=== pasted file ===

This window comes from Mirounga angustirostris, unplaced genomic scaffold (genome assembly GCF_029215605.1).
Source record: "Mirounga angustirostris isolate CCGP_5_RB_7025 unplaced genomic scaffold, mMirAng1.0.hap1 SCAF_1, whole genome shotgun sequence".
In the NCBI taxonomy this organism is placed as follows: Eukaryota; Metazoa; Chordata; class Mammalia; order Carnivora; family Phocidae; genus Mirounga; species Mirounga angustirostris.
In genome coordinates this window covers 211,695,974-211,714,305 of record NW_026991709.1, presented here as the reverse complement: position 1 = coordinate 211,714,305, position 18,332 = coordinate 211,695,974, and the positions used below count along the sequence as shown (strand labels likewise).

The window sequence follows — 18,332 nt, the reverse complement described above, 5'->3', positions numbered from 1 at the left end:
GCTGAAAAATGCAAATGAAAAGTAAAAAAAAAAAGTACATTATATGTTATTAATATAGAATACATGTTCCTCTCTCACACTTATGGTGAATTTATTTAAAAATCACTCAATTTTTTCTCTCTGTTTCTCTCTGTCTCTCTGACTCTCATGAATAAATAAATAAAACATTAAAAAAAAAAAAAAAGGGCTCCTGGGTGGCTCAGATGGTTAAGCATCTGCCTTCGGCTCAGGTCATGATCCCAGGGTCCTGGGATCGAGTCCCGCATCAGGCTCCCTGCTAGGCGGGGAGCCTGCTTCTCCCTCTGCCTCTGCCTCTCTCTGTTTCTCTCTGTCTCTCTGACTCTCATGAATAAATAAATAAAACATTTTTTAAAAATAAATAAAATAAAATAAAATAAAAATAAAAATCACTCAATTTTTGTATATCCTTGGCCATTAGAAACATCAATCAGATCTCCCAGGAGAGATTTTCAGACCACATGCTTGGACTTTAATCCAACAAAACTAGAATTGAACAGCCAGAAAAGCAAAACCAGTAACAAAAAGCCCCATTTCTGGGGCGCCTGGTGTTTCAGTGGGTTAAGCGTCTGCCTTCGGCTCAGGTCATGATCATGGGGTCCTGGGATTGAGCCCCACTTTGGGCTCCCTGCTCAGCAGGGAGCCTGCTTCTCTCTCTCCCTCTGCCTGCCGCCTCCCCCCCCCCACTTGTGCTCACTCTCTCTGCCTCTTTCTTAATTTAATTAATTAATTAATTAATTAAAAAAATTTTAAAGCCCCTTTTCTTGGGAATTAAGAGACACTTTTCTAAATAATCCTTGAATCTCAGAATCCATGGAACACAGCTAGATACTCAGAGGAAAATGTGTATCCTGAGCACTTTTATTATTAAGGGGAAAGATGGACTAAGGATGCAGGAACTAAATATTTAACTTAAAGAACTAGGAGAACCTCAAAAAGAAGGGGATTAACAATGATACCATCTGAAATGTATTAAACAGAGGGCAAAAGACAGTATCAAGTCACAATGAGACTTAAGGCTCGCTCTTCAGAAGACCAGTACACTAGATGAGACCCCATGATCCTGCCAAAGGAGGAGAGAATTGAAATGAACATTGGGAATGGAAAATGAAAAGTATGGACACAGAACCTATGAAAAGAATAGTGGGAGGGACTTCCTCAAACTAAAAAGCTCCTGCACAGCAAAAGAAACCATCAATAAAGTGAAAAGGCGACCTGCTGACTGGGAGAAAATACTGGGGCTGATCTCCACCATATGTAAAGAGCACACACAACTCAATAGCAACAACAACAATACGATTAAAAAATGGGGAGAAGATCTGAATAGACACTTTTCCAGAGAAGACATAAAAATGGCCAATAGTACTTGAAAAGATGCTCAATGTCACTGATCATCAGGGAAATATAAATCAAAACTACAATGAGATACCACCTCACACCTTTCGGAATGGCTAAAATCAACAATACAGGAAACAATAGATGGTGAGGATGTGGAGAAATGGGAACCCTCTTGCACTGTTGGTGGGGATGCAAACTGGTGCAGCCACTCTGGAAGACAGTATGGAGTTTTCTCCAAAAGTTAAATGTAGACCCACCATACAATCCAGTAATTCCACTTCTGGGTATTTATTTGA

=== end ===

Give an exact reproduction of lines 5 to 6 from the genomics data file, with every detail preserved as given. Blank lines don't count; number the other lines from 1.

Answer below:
The window sequence follows — 18,332 nt, the reverse complement described above, 5'->3', positions numbered from 1 at the left end:
GCTGAAAAATGCAAATGAAAAGTAAAAAAAAAAAGTACATTATATGTTATTAATATAGAATACATGTTCCTCTCTCACACTTATGGTGAATTTATTTAAAAATCACTCAATTTTTTCTCTCTGTTTCTCTCTGTCTCTCTGACTCTCATGAATAAATAAATAAAACATTAAAAAAAAAAAAAAAGGGCTCCTGGGTGGCTCAGATGGTTAAGCATCTGCCTTCGGCTCAGGTCATGATCCCAGGGTCCTGGGATCGAGTCCCGCATCAGGCTCCCTGCTAGGCGGGGAGCCTGCTTCTCCCTCTGCCTCTGCCTCTCTCTGTTTCTCTCTGTCTCTCTGACTCTCATGAATAAATAAATAAAACATTTTTTAAAAATAAATAAAATAAAATAAAATAAAAATAAAAATCACTCAATTTTTGTATATCCTTGGCCATTAGAAACATCAATCAGATCTCCCAGGAGAGATTTTCAGACCACATGCTTGGACTTTAATCCAACAAAACTAGAATTGAACAGCCAGAAAAGCAAAACCAGTAACAAAAAGCCCCATTTCTGGGGCGCCTGGTGTTTCAGTGGGTTAAGCGTCTGCCTTCGGCTCAGGTCATGATCATGGGGTCCTGGGATTGAGCCCCACTTTGGGCTCCCTGCTCAGCAGGGAGCCTGCTTCTCTCTCTCCCTCTGCCTGCCGCCTCCCCCCCCCCACTTGTGCTCACTCTCTCTGCCTCTTTCTTAATTTAATTAATTAATTAATTAATTAAAAAAATTTTAAAGCCCCTTTTCTTGGGAATTAAGAGACACTTTTCTAAATAATCCTTGAATCTCAGAATCCATGGAACACAGCTAGATACTCAGAGGAAAATGTGTATCCTGAGCACTTTTATTATTAAGGGGAAAGATGGACTAAGGATGCAGGAACTAAATATTTAACTTAAAGAACTAGGAGAACCTCAAAAAGAAGGGGATTAACAATGATACCATCTGAAATGTATTAAACAGAGGGCAAAAGACAGTATCAAGTCACAATGAGACTTAAGGCTCGCTCTTCAGAAGACCAGTACACTAGATGAGACCCCATGATCCTGCCAAAGGAGGAGAGAATTGAAATGAACATTGGGAATGGAAAATGAAAAGTATGGACACAGAACCTATGAAAAGAATAGTGGGAGGGACTTCCTCAAACTAAAAAGCTCCTGCACAGCAAAAGAAACCATCAATAAAGTGAAAAGGCGACCTGCTGACTGGGAGAAAATACTGGGGCTGATCTCCACCATATGTAAAGAGCACACACAACTCAATAGCAACAACAACAATACGATTAAAAAATGGGGAGAAGATCTGAATAGACACTTTTCCAGAGAAGACATAAAAATGGCCAATAGTACTTGAAAAGATGCTCAATGTCACTGATCATCAGGGAAATATAAATCAAAACTACAATGAGATACCACCTCACACCTTTCGGAATGGCTAAAATCAACAATACAGGAAACAATAGATGGTGAGGATGTGGAGAAATGGGAACCCTCTTGCACTGTTGGTGGGGATGCAAACTGGTGCAGCCACTCTGGAAGACAGTATGGAGTTTTCTCCAAAAGTTAAATGTAGACCCACCATACAATCCAGTAATTCCACTTCTGGGTATTTATTTGA